By Golf Channel DigitalDecember 14, 2017, 5:28 pm

John Daly is a two-time major champion, but the newest trophy in his household belongs to someone else.

That’s because Daly’s son, 14-year-old Little John “LJ” Daly, rallied to capture an IJGT junior golf event over the weekend. The younger Daly birdied the first extra hole to win a five-person playoff at Harbour Town Golf Links, site of the PGA Tour’s RBC Heritage.

Daly recently sat down for a Golf Channel podcast to describe what it’s like to cheer for his son and PNC Father-Son Challenge partner, share the unique challenge presented by the upcoming Diamond Resorts Invitational and reflect on some of the notable highs of a career that has now spanned more than 25 years.

Sneds starts slowly in Masters invite bid

By Will GrayDecember 14, 2017, 4:22 pm

Brandt Snedeker flew halfway around the world in search of a Masters invite, but after one round of the Indonesian Masters it appears he'll likely return home empty-handed.

Snedeker made only two birdies during his opening round in Indonesia, shooting an even-par 72 that left him in a tie for 77th and 10 shots behind leader Justin Rose. This is the final OWGR-rated event of 2017, and as a result it has drawn several notable entrants, including Snedeker, who hope to crack the top 50 in the world rankings by year's end to secure a trip to Augusta National.


Full-field scores from the Indonesian Masters


Snedeker started the year ranked No. 28, but after missing five months because of injury he entered the week ranked No. 51 and is projected to slip even further by the end of the month. As a result, he likely needs a top-3 finish in order to secure a return to the Masters, which he has missed only once since 2007.

World No. 55 Dylan Frittelli also struggled, shooting a 4-over 76 in the opening round, while No. 56 Kiradech Aphibarnrat is tied for 14th at 4 under. Yusaku Miyazato, currently 58th in the world, is tied for ninth and five shots behind Rose.

Should Snedeker and the other hopefuls fail to crack the top 50 by the end of the year, two paths to the Masters remain: win a full-point event on the PGA Tour in early 2018 or be inside the top 50 in the world rankings when the final cutoff is made on March 25.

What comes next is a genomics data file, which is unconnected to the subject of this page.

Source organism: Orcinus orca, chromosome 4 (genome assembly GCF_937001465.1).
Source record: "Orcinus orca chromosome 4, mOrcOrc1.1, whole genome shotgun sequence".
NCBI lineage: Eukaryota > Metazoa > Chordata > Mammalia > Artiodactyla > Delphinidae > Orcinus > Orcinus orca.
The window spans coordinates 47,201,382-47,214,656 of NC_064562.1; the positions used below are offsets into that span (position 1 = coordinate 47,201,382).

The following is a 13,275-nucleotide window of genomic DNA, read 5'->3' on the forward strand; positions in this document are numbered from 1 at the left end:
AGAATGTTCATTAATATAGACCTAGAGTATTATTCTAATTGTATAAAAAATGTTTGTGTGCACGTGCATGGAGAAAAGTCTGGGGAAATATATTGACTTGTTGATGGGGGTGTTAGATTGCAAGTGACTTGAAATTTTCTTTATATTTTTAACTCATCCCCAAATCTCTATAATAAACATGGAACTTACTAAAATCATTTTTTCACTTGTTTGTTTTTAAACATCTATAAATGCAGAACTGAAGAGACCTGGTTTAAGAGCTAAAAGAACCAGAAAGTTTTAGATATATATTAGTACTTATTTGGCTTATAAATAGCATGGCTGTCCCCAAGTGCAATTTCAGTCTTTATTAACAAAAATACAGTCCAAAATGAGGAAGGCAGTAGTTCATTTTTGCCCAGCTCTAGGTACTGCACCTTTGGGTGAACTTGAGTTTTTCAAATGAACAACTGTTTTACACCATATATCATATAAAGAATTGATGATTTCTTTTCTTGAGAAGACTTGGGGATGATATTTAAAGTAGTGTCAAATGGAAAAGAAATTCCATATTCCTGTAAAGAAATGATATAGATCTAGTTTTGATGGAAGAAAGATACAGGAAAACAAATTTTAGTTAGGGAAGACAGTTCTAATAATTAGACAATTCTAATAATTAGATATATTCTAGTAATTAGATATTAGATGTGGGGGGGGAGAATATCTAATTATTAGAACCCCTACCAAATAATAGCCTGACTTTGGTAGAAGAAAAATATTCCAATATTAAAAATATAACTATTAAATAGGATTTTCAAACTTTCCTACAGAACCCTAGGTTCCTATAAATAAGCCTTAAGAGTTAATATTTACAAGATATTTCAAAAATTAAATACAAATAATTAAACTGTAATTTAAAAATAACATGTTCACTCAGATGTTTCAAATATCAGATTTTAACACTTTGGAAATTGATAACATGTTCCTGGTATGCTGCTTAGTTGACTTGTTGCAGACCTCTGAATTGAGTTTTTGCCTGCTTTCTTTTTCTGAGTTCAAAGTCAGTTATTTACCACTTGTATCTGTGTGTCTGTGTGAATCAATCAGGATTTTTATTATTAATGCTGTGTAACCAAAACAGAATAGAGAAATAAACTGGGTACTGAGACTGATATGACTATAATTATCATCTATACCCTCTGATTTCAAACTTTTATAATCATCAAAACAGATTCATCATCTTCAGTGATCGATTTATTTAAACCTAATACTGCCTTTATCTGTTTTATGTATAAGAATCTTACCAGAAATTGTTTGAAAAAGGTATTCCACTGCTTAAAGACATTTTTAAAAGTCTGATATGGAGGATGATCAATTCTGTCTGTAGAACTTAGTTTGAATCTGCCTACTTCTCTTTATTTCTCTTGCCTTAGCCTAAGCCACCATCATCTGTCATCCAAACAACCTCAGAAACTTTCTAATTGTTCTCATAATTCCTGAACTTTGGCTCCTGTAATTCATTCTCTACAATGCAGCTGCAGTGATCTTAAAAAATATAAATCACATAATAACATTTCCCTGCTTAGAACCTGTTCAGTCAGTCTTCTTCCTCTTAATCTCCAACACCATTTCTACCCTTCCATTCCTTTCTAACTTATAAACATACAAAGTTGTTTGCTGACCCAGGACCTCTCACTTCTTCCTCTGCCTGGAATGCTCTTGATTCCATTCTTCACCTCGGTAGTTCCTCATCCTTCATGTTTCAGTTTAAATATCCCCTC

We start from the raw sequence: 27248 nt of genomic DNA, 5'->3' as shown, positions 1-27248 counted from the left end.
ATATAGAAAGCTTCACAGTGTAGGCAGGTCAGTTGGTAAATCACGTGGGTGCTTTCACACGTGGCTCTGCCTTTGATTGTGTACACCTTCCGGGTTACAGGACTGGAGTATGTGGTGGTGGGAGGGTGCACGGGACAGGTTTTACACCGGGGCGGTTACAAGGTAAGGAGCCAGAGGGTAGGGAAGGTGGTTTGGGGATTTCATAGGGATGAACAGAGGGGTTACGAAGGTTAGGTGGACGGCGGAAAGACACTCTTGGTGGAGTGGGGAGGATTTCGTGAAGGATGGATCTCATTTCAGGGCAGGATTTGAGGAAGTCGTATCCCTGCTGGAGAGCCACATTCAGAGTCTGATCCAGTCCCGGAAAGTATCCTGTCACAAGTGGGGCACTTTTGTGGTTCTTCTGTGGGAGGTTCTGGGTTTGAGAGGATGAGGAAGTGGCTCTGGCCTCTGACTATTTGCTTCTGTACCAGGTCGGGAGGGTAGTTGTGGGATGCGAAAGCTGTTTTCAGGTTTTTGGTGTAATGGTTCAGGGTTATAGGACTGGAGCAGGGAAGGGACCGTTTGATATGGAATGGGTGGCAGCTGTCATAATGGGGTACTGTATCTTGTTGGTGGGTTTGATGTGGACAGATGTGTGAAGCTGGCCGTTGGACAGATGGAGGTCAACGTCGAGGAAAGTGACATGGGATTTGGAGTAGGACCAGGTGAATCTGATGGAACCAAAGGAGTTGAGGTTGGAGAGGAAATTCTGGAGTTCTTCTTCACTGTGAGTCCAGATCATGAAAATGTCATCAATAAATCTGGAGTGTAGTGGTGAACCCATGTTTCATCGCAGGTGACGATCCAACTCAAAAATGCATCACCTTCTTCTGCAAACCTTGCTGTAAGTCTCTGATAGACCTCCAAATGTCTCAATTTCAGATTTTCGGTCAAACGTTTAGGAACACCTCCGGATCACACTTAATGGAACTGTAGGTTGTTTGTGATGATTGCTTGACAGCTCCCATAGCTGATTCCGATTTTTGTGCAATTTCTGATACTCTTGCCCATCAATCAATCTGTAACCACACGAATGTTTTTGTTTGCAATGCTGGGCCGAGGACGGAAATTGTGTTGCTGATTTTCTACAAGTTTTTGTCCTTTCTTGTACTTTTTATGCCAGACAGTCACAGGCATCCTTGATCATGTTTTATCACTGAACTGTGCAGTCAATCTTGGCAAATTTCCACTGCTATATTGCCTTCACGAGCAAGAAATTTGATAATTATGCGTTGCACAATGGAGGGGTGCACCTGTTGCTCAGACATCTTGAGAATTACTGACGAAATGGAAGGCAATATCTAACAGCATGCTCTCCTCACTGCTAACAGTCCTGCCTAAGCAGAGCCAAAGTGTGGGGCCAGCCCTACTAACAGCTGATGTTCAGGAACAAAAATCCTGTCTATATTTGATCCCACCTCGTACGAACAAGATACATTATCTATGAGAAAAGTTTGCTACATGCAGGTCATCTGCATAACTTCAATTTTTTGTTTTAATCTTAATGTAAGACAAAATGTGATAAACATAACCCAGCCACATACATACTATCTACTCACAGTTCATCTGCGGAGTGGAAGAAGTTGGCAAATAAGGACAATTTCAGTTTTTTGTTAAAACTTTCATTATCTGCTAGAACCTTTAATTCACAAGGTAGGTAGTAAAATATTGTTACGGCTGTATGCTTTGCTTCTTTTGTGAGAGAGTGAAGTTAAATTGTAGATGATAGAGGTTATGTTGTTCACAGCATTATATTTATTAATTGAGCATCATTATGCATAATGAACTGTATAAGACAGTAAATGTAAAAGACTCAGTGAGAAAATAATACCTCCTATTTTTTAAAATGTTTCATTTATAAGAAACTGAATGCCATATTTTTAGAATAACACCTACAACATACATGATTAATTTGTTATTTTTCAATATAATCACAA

Nathaniel Crosby at the 1983 Bing Crosby Pro-Am at Pebble Beach. Getty Images

Crosby selected as 2019 U.S. Walker Cup captain

By Will GrayDecember 14, 2017, 3:19 pm

The USGA announced that former U.S. Amateur champ Nathaniel Crosby will serve as the American captain for the 2019 Walker Cup, which will be played at Royal Liverpool Golf Club in Hoylake, England.

Crosby, 56, is the son of entertainment icon and golf enthusiast Bing Crosby. He won the 1981 U.S. Amateur at The Olympic Club as a teenager and earned low amateur honors at the 1982 U.S. Open at Pebble Beach. He also played in the 1983 Walker Cup, coincidentally held at Royal Liverpool, before embarking on a brief career in professional golf, with his amateur status reinstated in 1994.

"I am thrilled and overwhelmed to be chosen captain of the next USA Walker Cup team," Crosby said in a statement. "Many of my closest friends are former captains who will hopefully take the time to share their approaches in an effort to help me with my new responsibilities."

Crosby takes over the captaincy from John "Spider" Miller, who led the U.S. squad both in 2015 and earlier this year, when the Americans cruised to a 19-7 victory at Los Angeles Country Club.

Crosby is a Florida resident and member at Seminole Golf Club, which will host the 2021 matches. While it remains to be seen if he'll be asked back as captain in 2021, each of the last six American captains have led a team on both home and foreign soil.

Started in 1922, the Walker Cup is a 10-man, amateur match play competition pitting the U.S. against Great Britain and Ireland. The U.S. team holds a 37-9 all-time lead in the biennial matches but has not won in Europe since 2007.